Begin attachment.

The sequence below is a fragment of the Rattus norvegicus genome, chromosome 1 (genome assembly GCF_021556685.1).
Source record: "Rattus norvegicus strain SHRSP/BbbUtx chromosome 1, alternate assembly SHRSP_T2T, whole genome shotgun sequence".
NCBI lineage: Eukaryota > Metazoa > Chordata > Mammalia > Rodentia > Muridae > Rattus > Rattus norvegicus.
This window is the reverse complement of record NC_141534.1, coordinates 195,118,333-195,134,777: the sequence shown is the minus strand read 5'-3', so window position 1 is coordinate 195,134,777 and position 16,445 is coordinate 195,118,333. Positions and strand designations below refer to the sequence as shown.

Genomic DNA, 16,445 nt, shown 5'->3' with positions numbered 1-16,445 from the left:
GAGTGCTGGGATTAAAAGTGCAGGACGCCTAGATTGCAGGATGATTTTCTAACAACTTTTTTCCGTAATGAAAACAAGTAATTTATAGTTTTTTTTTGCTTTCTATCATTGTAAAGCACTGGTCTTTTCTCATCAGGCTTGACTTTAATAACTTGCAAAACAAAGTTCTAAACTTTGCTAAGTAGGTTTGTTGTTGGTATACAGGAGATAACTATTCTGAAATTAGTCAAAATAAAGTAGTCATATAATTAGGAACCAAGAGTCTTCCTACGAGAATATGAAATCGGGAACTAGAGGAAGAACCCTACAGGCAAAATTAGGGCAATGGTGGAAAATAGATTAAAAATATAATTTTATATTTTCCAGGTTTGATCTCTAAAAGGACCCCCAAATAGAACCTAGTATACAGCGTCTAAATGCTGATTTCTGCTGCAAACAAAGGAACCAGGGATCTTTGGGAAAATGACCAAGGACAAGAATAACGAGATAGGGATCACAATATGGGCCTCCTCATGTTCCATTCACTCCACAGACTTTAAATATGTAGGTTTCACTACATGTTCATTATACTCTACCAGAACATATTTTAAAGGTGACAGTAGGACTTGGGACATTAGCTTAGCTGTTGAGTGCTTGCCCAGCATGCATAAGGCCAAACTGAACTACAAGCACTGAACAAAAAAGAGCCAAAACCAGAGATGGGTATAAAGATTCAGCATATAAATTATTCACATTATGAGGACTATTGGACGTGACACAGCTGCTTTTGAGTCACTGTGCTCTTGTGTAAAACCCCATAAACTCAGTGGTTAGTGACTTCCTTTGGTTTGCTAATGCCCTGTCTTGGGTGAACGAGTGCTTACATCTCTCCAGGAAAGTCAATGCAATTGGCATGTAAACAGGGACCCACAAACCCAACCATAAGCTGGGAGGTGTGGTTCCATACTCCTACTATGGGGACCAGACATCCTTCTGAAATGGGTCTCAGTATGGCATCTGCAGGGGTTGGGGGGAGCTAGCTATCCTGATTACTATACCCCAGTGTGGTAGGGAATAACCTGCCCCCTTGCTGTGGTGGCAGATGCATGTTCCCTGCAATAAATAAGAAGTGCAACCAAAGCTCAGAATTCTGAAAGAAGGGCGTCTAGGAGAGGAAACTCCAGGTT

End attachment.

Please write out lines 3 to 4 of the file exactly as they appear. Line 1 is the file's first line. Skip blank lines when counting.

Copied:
NCBI lineage: Eukaryota > Metazoa > Chordata > Mammalia > Rodentia > Muridae > Rattus > Rattus norvegicus.
This window is the reverse complement of record NC_141534.1, coordinates 195,118,333-195,134,777: the sequence shown is the minus strand read 5'-3', so window position 1 is coordinate 195,134,777 and position 16,445 is coordinate 195,118,333. Positions and strand designations below refer to the sequence as shown.